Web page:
Read this Review on BookReporter.com
It’s nice to see D.W. Buffa back. Actually, he’s never really been away. Buffa, one of our smartest, most literate thriller authors, has gone largely underappreciated recently. Some years ago he wrote a series of courtroom thrillers featuring attorney Joseph Antonelli that are still highly prized by those who read them. He has written a number of stand-alone works since then, all of which deserve to be read, and widely so, for different reasons. His new novel displays all of his considerable talents in full force and should bring him back into the bright spotlight that he has earned and thus deserves.
HILLARY eschews the legal arena that Buffa so thoroughly explored in his Antonelli books. It is instead a political thriller, one that keeps the bullets to a minimum in favor of a more cerebral narrative. That is not to say that it lacks suspense or indeed thrills. It is loaded with them, thanks to a couple of ticking clocks that Buffa inserts into the plot. It begins with the death of a sitting President of the United States. Robert Constable is lying in bed when he passes away, and not with his wife. The young woman with whom Constable is intertwined when he dies is quickly ushered away by the Secret Service agent on duty. It is not discovered until shortly after that the President’s death is not the result of overexertion but rather of foul play. The woman, of course, is long gone. The malicious element of the President’s death is kept secret for a number of reasons, though rumors are slowly beginning to leak the truth.
“HILLARY is as good as it gets. Buffa perfectly captures the public and private personas, moods and personalities of two players in the current U.S. political scene…”
Bobby Hart, a younger and highly respected senator who serves on the Senate Intelligence Committee, is secretly tasked with discovering who had Constable murdered and why. The person making the request/demand is Hillary Constable, the now-widowed first lady. Hillary was well aware of her husband’s penchant for adultery, which was not exactly a secret around Washington. Hart is surprised by the request and agrees to pursue it only with reluctance, given that he was hardly a fan of either the late President or his survivor. The problem that Hart faces is that there are any number of people who might have commissioned the assassination, not the least of whom are Irwin Russell — the former vice president who has ascended to the Presidency — and Hillary herself, who had made no secret of her plans to assume her husband’s position at the end of his second term.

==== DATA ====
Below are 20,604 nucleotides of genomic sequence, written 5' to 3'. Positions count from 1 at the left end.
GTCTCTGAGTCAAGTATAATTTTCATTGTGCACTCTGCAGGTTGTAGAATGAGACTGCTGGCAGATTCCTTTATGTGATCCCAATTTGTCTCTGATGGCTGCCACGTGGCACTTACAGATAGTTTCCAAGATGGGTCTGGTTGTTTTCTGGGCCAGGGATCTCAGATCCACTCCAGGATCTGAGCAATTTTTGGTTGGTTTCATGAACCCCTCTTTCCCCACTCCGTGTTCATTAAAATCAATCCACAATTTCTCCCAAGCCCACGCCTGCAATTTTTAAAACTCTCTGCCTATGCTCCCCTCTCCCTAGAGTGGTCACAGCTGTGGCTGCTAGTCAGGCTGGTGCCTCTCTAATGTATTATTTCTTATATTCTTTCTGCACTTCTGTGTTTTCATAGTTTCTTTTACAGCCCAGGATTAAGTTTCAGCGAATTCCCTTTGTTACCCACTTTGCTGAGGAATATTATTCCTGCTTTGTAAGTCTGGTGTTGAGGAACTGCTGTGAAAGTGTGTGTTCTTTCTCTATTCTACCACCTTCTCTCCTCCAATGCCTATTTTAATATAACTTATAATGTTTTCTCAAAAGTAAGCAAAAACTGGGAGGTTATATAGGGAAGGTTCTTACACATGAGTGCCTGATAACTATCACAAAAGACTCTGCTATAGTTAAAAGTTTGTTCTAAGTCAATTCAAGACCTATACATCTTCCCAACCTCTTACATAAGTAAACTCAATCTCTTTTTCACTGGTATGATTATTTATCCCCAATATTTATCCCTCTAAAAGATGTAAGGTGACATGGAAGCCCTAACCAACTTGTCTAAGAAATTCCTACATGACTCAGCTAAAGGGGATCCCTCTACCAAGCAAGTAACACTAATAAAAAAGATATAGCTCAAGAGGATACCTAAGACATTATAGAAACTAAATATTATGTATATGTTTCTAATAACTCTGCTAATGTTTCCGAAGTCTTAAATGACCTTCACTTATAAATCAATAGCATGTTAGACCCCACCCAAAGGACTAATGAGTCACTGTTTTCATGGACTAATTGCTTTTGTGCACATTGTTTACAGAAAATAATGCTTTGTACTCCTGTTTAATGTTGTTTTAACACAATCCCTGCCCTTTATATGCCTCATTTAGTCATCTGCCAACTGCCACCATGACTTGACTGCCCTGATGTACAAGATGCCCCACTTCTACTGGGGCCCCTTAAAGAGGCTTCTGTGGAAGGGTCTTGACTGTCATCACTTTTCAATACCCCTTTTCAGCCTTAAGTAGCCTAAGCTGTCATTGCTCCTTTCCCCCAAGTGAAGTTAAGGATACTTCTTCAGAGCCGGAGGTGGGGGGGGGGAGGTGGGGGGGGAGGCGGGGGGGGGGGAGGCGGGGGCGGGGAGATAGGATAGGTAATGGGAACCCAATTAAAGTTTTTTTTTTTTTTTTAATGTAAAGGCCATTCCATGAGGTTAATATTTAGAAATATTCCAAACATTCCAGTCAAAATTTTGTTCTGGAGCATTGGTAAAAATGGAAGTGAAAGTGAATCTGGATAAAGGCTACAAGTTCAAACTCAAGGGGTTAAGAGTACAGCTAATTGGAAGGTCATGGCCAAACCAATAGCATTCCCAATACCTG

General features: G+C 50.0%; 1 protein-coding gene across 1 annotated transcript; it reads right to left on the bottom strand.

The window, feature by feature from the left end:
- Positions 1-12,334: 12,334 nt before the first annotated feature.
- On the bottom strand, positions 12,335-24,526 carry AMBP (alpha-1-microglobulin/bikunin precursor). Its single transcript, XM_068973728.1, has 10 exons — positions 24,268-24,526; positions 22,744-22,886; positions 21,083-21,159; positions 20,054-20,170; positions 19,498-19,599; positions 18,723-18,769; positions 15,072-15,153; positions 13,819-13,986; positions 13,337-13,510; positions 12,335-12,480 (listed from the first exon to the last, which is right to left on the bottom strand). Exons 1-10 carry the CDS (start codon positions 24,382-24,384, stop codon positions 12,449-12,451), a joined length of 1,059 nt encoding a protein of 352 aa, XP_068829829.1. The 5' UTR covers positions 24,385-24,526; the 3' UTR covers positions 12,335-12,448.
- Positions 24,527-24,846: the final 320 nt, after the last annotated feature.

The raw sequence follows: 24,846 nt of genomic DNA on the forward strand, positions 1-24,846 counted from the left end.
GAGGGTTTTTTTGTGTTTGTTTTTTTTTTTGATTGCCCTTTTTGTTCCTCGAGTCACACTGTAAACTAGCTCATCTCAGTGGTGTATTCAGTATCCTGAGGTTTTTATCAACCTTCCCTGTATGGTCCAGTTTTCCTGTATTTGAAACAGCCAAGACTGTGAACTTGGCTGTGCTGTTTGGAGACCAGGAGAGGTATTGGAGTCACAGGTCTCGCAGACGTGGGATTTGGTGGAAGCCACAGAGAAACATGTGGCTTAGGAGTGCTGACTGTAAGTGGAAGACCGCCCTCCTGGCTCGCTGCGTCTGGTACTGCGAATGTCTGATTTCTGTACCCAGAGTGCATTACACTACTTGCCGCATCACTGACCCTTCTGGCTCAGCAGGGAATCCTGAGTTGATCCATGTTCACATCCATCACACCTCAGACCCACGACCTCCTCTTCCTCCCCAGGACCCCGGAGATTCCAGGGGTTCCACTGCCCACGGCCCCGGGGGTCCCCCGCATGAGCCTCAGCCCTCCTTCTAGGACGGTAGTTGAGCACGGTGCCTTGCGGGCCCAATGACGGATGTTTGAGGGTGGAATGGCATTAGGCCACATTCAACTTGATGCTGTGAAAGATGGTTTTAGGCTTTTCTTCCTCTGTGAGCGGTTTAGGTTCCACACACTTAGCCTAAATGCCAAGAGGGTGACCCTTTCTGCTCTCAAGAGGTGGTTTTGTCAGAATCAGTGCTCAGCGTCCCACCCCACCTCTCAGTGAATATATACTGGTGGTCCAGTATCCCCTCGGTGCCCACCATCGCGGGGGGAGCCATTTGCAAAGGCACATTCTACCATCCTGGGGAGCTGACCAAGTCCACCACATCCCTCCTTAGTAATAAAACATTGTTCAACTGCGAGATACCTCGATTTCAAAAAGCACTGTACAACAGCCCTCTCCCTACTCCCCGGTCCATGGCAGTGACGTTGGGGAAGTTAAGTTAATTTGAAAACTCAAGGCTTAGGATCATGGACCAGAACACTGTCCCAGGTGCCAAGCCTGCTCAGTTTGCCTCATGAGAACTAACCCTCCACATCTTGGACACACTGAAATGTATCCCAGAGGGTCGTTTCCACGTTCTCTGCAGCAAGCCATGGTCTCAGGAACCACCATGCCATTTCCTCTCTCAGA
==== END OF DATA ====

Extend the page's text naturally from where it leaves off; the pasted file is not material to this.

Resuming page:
Hart’s investigation, which is carried out with the assistance of one of Constable’s former advisors and a principled investigative reporter, leads him to a mysterious French investment company known only as The Four Sisters. Helmed by the last survivor of a long-powerful French family, it has its tentacles everywhere, including the highest levels of the United States government and beyond. The company is so influential, though, that murder would not even be necessary to achieve its aims, whatever they may be. Hart doggedly pursues the truth, even as everything suddenly and dramatically changes. He finds himself and those associated with him in terrible danger. Surprise follows surprise until a series of shocking revelations occur, leading to a final, almost enigmatic conclusion that one will not soon forget.
HILLARY is as good as it gets. Buffa perfectly captures the public and private personas, moods and personalities of two players in the current U.S. political scene, and in that sense the book may be regarded as a subtle cautionary tale. What is equally impressive, though, is the manner in which Buffa injects the classical thinking and philosophy — the type that is no longer considered important to study — into the proceedings without breaking his stride or missing his beat. This has long been a practice of his and is on full display here. Buy and read HILLARY, and enjoy the work of one of our best authors. And please do so preferably before Election Day.
Reviewed by Joe Hartlaub on October 28, 2016
“If there’s anybody who can mount a challenge to John Grisham’s mantle… Buffa’s the guy to do it.”
— Edmonton Journal
“…maddening suspense, captivating courtroom scenes, and a marvelously twisted ending…”
— Mary Frances Wilkens
“Political intrigue abounds…a truly surprising end.”
— Publishers Weekly